7. Reverse


#1

Hi guys
Idk why this is happening, but this runs smoothly in my local Python interpreter. And also, the error message is not consistent with the output. Please check the image.


#2

your function prints the reversed string, it doesn't return the reversed string


#3

Thank you, i feel stupid now.


#4

Hi, i have almost same code as was swritten above but i have a Python error


Why so?


#5

look at the error in the output window? Why did you indent the line while loop more then the line above?


#6

Can someone please explain me why on line 5 we should type:

result += text[i - 1]

and not just: result += text[i] ?

I have a problem understanding how text[i - 1] can indicate that the loop starts from the last letter of a word and not the second to last !


#7

because strings are zero indexed based, while i (containing length of string) starts counting at one. So if we have a string with a length of 5 (for example: hello), the length is 5, while the indexes are 0 1 2 3 and 4, this is why we subtract one


#8

Thank you so much for your quick and clear answer ! It all makes sense now.


#9

I thought of solving it in a slightly different way:

def reverse(text):
  n = 1
  length = len(text) + 1
  reversedtext = ''
  while length > n:
    reversedtext = reversedtext + text[-n]
    n += 1
  return reversedtext

How much does it matter in how many lines a problem should be solved? Should I be working harder towards using less lines of code?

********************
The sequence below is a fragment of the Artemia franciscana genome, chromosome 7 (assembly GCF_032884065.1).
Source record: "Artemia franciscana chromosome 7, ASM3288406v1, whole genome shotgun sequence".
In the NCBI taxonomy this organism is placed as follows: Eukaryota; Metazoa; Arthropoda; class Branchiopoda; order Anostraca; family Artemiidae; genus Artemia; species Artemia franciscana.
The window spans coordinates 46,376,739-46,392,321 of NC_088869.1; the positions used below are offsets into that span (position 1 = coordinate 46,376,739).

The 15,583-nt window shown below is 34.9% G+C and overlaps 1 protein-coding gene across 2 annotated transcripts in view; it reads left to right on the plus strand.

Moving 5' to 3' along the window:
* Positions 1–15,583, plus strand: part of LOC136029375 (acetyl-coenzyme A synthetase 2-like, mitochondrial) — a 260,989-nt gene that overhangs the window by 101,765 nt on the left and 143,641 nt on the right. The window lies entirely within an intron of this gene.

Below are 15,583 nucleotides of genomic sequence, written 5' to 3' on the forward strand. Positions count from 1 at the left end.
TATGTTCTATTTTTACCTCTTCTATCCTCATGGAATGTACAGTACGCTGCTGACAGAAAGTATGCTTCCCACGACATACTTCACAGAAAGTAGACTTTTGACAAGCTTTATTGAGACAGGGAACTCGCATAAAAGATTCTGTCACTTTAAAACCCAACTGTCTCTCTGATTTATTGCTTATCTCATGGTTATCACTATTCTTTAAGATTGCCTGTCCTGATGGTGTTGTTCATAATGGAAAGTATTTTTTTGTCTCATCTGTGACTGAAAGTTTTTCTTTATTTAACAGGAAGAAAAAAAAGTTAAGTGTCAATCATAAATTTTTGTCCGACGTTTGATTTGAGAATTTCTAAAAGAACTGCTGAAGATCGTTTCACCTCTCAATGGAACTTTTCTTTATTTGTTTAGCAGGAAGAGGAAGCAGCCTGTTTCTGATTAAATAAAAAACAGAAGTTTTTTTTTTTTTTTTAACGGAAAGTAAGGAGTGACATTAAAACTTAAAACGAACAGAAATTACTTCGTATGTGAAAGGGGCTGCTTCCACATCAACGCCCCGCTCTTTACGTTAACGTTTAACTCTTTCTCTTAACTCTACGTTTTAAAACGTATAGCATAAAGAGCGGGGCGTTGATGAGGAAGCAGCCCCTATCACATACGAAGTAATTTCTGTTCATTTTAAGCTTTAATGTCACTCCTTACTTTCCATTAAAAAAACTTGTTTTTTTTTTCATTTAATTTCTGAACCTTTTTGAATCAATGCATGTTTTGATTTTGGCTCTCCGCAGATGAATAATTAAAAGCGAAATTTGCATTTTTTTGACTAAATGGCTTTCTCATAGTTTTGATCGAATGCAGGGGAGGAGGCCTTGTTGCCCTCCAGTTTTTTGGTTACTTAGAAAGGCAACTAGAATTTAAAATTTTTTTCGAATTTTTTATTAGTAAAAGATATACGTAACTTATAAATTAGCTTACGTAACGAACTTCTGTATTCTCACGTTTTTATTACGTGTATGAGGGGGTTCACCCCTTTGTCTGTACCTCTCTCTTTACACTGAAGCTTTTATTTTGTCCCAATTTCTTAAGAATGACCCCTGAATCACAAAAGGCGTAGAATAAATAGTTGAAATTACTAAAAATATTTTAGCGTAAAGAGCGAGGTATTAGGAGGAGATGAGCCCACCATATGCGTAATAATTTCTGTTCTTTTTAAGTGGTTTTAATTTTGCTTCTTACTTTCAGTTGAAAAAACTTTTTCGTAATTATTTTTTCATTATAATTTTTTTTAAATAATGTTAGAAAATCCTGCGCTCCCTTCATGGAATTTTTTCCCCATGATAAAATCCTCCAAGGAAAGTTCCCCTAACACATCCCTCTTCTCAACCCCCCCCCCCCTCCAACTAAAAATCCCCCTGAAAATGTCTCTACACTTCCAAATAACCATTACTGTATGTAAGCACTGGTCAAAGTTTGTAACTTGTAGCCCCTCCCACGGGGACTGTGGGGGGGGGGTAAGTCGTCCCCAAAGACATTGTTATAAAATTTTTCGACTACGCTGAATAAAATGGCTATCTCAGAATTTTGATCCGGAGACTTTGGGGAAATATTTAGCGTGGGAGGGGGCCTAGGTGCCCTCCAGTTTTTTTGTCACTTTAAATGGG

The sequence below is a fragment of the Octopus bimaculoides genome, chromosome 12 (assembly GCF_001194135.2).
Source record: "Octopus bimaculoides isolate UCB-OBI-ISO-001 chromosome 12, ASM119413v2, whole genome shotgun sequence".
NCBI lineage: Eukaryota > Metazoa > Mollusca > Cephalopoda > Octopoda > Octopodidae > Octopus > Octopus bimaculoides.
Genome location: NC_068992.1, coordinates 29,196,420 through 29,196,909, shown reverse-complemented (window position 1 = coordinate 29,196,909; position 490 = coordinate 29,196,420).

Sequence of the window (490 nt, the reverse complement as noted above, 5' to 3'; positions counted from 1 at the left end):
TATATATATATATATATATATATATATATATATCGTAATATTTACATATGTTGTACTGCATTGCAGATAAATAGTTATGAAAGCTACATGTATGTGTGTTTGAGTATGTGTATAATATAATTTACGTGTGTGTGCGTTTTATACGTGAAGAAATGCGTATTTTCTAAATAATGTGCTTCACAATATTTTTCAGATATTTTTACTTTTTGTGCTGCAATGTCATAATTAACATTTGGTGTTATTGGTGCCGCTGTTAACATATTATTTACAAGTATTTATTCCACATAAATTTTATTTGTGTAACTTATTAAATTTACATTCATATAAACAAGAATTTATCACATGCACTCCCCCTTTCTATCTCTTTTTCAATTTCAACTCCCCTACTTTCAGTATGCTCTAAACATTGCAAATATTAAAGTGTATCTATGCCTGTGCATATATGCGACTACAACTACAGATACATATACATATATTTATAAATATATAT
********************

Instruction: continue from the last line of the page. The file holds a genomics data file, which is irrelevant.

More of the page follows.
#10

lines of code is not the only relevant factor, other factors:

readability
maintainability
performance

If you really want to go there already, the first thing i would improve on your program. look at the below examples:

# example 1
new_string = ''
new_string += 'a'
new_string += 'b'

# example 2 
new_list = []
new_list.append('c')
new_list.append('d')

So, for example 1 we add a to new string. so new string now contains one character (one byte), then we add b to new string. But strings are immutable. So a new string with the combined result is created. This means, in memory i have now 1 byte (a) and 2 bytes (ab), totaling 3 bytes

for example 2, lists are mutable, so when we have cd, our list takes 2 bytes (vs 3 bytes for new_string)

this goes pretty rapidly once we add more letters. If we add another letter to new_string, we would have 6 bytes (1 + 2 + 3) vs only 3 bytes for new_list

now, for a program this small it doesn't matter, this difference won't be noticeable. But as your program increases and a whole lot of text need reversing, you will start to notice this

additional information:
8 bits == 1 byte
1024 bytes == 1kb
1024kb == 1mb


#11

Thank you for the tip stetim94!

I hadn't heard it talked about in ways of using less bytes. That makes total sense.

I see now why lists are so important!


#12

string manipulation is expensive, always. If you are optimizing, always be very careful about strings, on the other hand, to quote donald knuth:

“We should forget about small efficiencies, say about 97% of the time: premature optimization is the root of all evil.”

Sometimes, worrying about small parts of your program takes more time of the programmer then that it yields in code efficiency.


#13

Haha,
I like that.
I'll keep that in mind.
Creating the solution quickly should be the main focus for time's sake.


#14